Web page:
Magnes, W.
    Austrian Acad Sci, Space Res Inst, Graz, Austria..
    Russell, C. T.
    Univ Calif Los Angeles, Dept Earth & Space Sci, Los Angeles, CA 90024 USA..
    Burch, J. L.
    Southwest Res Inst, San Antonio, TX USA..
    Torbert, R. B.
    Univ New Hampshire, Ctr Space Sci, Durham, NH 03824 USA..
    Large-Amplitude High-Frequency Waves at Earth's Magnetopause2018In: Journal of Geophysical Research - Space Physics, ISSN 2169-9380, E-ISSN 2169-9402, Vol. 123, no 4, p. 2630-2657Article in journal (Refereed)
    Abstract [en]

    Large-amplitude waves near the electron plasma frequency are found by the Magnetospheric Multiscale (MMS) mission near Earth's magnetopause. The waves are identified as Langmuir and upper hybrid (UH) waves, with wave vectors either close to parallel or close to perpendicular to the background magnetic field. The waves are found all along the magnetopause equatorial plane, including both flanks and close to the subsolar point. The waves reach very large amplitudes, up to 1Vm(-1), and are thus among the most intense electric fields observed at Earth's magnetopause. In the magnetosphere and on the magnetospheric side of the magnetopause the waves are predominantly UH waves although Langmuir waves are also found. When the plasma is very weakly magnetized only Langmuir waves are likely to be found. Both Langmuir and UH waves are shown to have electromagnetic components, which are consistent with predictions from kinetic wave theory. These results show that the magnetopause and magnetosphere are often unstable to intense wave activity near the electron plasma frequency. These waves provide a possible source of radio emission at the magnetopause.

  • 30.
    Graham, D. B.
    et al.
    Swedish Inst Space Phys, Uppsala, Sweden..
    Vaivads, Andris
    Swedish Inst Space Phys, Uppsala, Sweden..
    Khotyaintsev, Yu, V
    Swedish Inst Space Phys, Uppsala, Sweden..
    Eriksson, A. , I
    Andre, M.
    Swedish Inst Space Phys, Uppsala, Sweden..
    Malaspina, D. M.
    Univ Colorado, Lab Atmospher & Space Phys, Boulder, CO 80309 USA..
    Lindqvist, Per-Arne
    KTH, School of Electrical Engineering and Computer Science (EECS), Space and Plasma Physics.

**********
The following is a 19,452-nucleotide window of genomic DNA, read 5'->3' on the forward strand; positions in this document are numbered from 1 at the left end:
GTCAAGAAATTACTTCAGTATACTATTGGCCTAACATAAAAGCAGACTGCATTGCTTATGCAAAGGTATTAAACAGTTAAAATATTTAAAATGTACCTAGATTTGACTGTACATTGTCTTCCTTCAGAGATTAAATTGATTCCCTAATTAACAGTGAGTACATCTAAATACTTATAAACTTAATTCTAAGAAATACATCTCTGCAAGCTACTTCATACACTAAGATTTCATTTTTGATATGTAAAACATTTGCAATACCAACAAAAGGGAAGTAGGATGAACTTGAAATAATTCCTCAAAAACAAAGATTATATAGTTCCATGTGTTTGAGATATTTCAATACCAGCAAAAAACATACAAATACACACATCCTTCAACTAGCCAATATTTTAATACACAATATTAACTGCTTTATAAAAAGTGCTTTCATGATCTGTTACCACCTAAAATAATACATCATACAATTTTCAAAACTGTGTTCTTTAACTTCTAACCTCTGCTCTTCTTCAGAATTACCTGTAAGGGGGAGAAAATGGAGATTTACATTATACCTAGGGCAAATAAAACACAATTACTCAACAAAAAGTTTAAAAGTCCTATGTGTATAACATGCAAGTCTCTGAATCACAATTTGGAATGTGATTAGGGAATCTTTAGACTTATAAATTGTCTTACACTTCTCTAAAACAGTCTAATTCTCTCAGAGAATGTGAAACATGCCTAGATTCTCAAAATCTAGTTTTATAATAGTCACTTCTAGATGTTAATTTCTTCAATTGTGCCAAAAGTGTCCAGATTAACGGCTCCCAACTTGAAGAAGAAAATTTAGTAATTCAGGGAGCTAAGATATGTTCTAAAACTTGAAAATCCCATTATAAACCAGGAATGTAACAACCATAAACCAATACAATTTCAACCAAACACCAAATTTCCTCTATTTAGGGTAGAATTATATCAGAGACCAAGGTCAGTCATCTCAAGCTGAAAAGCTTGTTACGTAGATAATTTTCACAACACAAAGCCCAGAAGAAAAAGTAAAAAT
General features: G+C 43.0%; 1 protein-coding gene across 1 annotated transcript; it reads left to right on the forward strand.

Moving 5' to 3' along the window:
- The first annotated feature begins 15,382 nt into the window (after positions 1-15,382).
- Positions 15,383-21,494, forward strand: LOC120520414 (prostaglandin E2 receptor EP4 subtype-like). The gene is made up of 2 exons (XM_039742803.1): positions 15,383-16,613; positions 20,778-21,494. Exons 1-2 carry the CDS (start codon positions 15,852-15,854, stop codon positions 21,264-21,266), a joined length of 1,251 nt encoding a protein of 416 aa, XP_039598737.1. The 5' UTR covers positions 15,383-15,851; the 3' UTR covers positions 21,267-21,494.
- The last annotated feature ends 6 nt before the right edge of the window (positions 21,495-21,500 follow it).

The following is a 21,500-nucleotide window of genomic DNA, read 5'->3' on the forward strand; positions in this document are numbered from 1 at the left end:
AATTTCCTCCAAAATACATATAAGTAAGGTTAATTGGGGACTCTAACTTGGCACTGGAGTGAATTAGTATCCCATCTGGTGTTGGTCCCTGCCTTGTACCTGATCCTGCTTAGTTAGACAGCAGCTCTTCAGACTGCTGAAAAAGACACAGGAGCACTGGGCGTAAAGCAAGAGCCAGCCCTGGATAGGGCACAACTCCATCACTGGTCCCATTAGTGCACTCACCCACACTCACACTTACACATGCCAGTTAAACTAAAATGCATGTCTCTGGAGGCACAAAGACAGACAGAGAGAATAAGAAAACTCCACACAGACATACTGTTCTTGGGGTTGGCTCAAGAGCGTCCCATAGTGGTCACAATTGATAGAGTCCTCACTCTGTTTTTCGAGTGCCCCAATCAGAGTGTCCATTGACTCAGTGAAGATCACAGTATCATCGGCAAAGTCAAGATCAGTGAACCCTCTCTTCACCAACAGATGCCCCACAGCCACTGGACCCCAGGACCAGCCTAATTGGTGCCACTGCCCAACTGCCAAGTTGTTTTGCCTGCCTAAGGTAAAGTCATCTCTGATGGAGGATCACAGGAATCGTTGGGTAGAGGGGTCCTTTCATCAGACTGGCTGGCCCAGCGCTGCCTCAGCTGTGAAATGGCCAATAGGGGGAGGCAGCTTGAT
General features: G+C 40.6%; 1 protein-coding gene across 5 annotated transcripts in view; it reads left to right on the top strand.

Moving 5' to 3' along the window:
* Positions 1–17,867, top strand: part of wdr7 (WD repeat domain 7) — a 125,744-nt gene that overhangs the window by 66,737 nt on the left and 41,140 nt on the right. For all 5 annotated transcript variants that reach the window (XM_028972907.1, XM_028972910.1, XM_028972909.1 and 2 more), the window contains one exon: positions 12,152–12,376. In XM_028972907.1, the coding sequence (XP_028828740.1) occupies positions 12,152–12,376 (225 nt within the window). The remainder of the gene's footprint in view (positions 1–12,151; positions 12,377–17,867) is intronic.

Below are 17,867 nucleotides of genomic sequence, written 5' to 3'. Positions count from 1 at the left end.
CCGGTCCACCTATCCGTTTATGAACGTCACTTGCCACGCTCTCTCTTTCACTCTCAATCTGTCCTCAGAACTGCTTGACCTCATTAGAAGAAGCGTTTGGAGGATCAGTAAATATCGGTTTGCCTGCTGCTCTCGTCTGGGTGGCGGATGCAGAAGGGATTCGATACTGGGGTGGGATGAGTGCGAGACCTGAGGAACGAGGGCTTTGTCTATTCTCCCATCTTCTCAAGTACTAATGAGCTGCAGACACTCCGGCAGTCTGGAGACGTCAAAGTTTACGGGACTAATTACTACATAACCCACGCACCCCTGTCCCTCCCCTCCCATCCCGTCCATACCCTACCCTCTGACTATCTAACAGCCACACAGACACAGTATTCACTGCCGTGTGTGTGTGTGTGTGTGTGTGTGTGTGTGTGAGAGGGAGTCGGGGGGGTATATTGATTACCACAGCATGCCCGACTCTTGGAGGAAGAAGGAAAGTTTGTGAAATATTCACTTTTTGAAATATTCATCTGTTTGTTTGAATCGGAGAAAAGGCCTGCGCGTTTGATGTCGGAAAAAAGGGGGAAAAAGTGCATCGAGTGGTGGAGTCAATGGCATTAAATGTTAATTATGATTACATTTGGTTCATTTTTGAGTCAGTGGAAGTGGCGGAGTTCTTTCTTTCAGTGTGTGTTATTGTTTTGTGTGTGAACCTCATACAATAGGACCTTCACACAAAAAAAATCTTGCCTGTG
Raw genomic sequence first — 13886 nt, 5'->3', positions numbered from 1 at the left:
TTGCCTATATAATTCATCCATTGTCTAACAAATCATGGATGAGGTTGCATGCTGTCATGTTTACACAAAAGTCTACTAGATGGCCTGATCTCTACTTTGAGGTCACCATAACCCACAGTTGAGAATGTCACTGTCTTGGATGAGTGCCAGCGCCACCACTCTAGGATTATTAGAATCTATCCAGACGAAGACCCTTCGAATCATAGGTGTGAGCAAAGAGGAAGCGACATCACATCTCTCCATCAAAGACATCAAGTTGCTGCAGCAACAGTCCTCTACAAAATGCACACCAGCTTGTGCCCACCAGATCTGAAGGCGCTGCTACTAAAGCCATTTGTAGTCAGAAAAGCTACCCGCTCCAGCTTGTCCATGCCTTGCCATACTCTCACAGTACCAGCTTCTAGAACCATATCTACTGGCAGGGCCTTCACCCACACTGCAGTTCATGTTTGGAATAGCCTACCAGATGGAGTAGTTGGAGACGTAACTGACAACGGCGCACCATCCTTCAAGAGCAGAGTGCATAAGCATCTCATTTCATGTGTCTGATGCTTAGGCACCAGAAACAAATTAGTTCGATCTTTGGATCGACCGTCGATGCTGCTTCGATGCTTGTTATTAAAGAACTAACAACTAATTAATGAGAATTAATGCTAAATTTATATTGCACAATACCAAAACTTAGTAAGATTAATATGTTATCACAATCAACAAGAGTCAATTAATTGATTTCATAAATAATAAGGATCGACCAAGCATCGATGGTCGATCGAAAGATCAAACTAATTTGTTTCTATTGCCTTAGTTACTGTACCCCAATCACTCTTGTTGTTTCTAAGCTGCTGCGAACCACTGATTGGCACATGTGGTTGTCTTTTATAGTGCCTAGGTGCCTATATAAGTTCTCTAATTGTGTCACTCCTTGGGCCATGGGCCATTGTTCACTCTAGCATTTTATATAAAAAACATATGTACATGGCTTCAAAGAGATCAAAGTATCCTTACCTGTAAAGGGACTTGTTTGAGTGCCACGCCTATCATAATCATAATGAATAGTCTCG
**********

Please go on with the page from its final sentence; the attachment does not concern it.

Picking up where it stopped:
Gershman, D. J.
    NASA, Goddard Space Flight Ctr, Greenbelt, MD USA.;Univ Maryland, Dept Astron, College Pk, MD 20742 USA..
    Plaschke, F.
    Austrian Acad Sci, Space Res Inst, Graz, Austria..
    Enhanced Escape of Spacecraft Photoelectrons Caused by Langmuir and Upper Hybrid Waves2018In: Journal of Geophysical Research - Space Physics, ISSN 2169-9380, E-ISSN 2169-9402, Vol. 123, no 9, p. 7534-7553Article in journal (Refereed)
    Abstract [en]

    The spacecraft potential is often used to infer rapid changes in the thermal plasma density. The variations in spacecraft potential associated with large-amplitude Langmuir and upper hybrid waves are investigated with the Magnetospheric Multiscale (MMS) mission. When large-amplitude Langmuir and upper hybrid waves are observed, the spacecraft potential increases. The changes in spacecraft potential are shown to be due to enhanced photoelectron escape from the spacecraft when the wave electric fields reach large amplitude. The fluctuations in spacecraft potential follow the envelope function of the Langmuir and upper hybrid waves. Comparison with the high-resolution electron moments shows that the changes in spacecraft potential associated with the waves are not due to density perturbations. Indeed, using the spacecraft potential as a density probe leads to unphysically large density fluctuations. In addition, the changes in spacecraft potential are shown to increase as density decreases: larger spacecraft potential changes are observed in the magnetosphere, than in the magnetosheath and solar wind. These results show that external electric fields can lead to unphysical results when the spacecraft potential is used as a density probe. The results suggest that fluctuations in the spacecraft potential alone cannot be used to determine whether nonlinear processes associated with Langmuir and upper hybrid waves, such as the ponderomotive force and three-wave decay, are occurring.